🎤 As Trump's reign finally comes to a close, it is depressingly hilarious to see all of The Daily Show segments with Jordan Klepper talking to Trump supporters in this compilation. He was also at the Capitol building during the insurrection and shared some hot takes. It's wild to see how deeply misinformation is able to permeate and take hold across such a wide swath of our population, and frightening to see it all manifest in an event like the storming of the Capitol.
📉 As we move into a new administration, I'm anxious and nervous about how we move forward as a nation, given the heightened mistrust overall. According to the 2021 Edelman Trust Barometer, trust in information sources is at all-time lows.
In this environment of fear and suspicion, people’s trust in business, of all institutions, is highest. It's fascinating to me that we are able to trust in business and its leaders given the incentives at play, profit-centered motives, and the extractive and exploitative models that dominate the business landscape despite all the greenwashing and lip service. The very crises that we're faced with today - climate change, the pandemic, massive inequity and a growing wealth gap, an ongoing health epidemic, and social and racial injustice - are fueled by if not the direct result of business and the way we conduct it. Yet somehow, rather than blame business for its collective share in creating these messes, we look to them and their leaders as the last stalwarts of truth? I guess to do otherwise would require us to question the basic tenets of capitalism, the very foundation of our collective worldview, and stop presuming its virtue - something we are very clearly not ready to do.
🐑 One of the cooler organizations I've come across lately is called Blacksheep. They are based in Costa Rica and formed to "regenerate and protect the earth, prioritize the welfare of local people and perpetuate broad ownership of land." They are fighting against extractive industries that decimate local economies and communities, and one of the ways they are accomplishing that is through regenerative agroforestry. They just launched Rewild Organics to sell their first products, a turmeric essential oil and a turmeric and black pepper tincture. Check them out and support if you can.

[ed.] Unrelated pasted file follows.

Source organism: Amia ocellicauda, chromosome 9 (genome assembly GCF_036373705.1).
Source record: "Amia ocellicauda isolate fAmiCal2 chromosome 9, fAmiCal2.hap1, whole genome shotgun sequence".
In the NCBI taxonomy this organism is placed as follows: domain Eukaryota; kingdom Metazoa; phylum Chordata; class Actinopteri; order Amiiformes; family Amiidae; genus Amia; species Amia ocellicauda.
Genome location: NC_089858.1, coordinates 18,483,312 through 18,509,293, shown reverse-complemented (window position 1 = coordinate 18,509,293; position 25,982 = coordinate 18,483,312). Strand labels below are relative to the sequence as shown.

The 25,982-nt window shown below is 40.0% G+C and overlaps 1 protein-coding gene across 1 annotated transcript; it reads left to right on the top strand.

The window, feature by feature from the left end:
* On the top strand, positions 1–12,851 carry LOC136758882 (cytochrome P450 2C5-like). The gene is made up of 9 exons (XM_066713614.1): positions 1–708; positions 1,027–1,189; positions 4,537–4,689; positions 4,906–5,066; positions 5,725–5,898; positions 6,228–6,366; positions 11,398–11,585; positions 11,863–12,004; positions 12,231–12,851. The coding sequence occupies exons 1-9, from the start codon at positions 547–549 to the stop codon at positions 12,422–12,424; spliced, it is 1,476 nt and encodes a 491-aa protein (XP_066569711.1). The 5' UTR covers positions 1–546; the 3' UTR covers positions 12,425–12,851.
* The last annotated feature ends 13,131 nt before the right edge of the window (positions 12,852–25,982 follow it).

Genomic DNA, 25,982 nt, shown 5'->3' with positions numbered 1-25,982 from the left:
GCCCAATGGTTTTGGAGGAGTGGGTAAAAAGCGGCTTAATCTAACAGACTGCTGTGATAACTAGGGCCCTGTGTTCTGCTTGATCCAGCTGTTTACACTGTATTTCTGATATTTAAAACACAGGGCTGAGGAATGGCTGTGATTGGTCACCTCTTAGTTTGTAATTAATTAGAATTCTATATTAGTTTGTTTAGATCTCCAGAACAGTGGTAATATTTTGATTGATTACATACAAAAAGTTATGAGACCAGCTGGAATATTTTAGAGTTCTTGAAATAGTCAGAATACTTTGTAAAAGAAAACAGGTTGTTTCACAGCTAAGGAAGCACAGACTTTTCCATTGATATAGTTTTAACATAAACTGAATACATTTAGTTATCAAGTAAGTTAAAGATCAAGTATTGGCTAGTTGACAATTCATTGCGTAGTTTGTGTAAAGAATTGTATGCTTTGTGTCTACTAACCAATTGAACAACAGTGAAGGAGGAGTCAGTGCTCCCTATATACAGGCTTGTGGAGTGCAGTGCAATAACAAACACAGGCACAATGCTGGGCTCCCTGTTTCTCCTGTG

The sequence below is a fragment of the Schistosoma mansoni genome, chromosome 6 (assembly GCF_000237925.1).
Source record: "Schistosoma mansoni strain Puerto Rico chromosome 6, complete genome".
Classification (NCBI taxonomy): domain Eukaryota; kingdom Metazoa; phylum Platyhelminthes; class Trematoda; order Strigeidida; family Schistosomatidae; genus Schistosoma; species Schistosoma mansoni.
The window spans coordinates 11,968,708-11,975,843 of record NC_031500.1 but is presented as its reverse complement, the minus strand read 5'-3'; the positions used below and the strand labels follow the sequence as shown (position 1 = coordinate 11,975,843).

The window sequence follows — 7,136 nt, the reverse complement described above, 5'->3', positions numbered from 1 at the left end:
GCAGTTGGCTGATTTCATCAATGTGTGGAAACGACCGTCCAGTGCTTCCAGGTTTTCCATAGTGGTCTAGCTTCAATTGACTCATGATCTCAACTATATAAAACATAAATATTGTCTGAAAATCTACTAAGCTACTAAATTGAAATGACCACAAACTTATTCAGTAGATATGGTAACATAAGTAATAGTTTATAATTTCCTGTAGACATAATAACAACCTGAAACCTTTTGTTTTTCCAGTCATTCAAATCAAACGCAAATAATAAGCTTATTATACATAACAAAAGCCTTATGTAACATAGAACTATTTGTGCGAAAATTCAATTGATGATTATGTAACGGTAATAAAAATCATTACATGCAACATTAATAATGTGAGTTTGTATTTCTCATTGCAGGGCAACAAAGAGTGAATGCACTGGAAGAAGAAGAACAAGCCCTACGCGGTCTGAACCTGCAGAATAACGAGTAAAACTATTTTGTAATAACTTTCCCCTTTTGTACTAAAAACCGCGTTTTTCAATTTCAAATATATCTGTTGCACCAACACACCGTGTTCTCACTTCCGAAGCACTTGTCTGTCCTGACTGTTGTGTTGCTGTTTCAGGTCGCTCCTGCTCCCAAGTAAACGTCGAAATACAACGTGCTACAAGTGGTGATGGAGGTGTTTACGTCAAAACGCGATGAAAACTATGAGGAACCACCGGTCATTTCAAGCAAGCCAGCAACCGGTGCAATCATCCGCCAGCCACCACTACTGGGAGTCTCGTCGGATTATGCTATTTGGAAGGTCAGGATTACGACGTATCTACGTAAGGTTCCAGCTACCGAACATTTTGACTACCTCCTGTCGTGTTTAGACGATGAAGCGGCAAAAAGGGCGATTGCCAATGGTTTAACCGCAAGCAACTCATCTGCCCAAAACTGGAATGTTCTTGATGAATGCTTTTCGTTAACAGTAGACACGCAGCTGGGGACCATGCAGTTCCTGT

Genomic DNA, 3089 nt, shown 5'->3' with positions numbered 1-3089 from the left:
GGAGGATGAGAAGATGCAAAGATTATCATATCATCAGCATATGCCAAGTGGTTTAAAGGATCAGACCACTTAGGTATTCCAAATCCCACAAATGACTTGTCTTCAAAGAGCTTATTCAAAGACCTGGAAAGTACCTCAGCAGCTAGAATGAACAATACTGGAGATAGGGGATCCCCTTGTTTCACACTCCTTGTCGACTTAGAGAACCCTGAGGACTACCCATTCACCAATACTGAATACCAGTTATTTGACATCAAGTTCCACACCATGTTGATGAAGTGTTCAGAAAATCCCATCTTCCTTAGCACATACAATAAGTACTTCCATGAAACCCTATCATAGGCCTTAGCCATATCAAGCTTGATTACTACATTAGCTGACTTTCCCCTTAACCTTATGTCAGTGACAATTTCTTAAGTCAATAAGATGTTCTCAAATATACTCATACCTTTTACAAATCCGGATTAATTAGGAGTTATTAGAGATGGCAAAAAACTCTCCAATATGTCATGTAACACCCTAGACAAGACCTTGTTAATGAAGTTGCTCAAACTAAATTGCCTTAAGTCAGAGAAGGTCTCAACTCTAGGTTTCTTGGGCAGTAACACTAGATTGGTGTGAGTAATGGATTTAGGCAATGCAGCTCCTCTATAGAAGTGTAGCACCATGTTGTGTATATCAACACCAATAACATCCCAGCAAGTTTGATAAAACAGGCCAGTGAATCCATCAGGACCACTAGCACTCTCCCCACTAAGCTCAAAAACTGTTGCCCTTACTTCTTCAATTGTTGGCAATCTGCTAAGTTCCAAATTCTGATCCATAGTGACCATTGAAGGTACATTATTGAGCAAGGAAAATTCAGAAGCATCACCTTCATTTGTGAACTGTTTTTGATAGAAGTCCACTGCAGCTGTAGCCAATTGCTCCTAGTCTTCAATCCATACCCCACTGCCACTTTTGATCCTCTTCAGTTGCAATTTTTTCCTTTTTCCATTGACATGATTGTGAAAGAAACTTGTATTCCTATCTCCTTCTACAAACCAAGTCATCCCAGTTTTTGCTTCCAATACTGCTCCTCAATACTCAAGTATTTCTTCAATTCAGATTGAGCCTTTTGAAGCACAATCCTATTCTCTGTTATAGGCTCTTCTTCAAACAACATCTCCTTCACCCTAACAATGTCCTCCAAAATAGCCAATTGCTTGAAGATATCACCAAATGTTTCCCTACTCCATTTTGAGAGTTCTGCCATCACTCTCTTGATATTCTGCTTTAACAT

😊 Delight No. 1: This week, my girlfriend and I are in Vermont staying with her aunt. We went on a hike in the snow, and towards the end of the hike, I found the perfect spot: I could hear the trees creaking in the wind, I could hear the babbling brook beside me, and looking straight up, I could see the treetops swaying and some wayward snowflakes drifting downward through the gaps in the canopy. I stood there for a full few minutes to take it all in. It's been a while since I've seen snow.
If you like this email and know someone else who might, I'd love if you shared it. Send your friends here to sign up. I try to keep these short but informative and hope they're adding value to your week.
Betting the farm,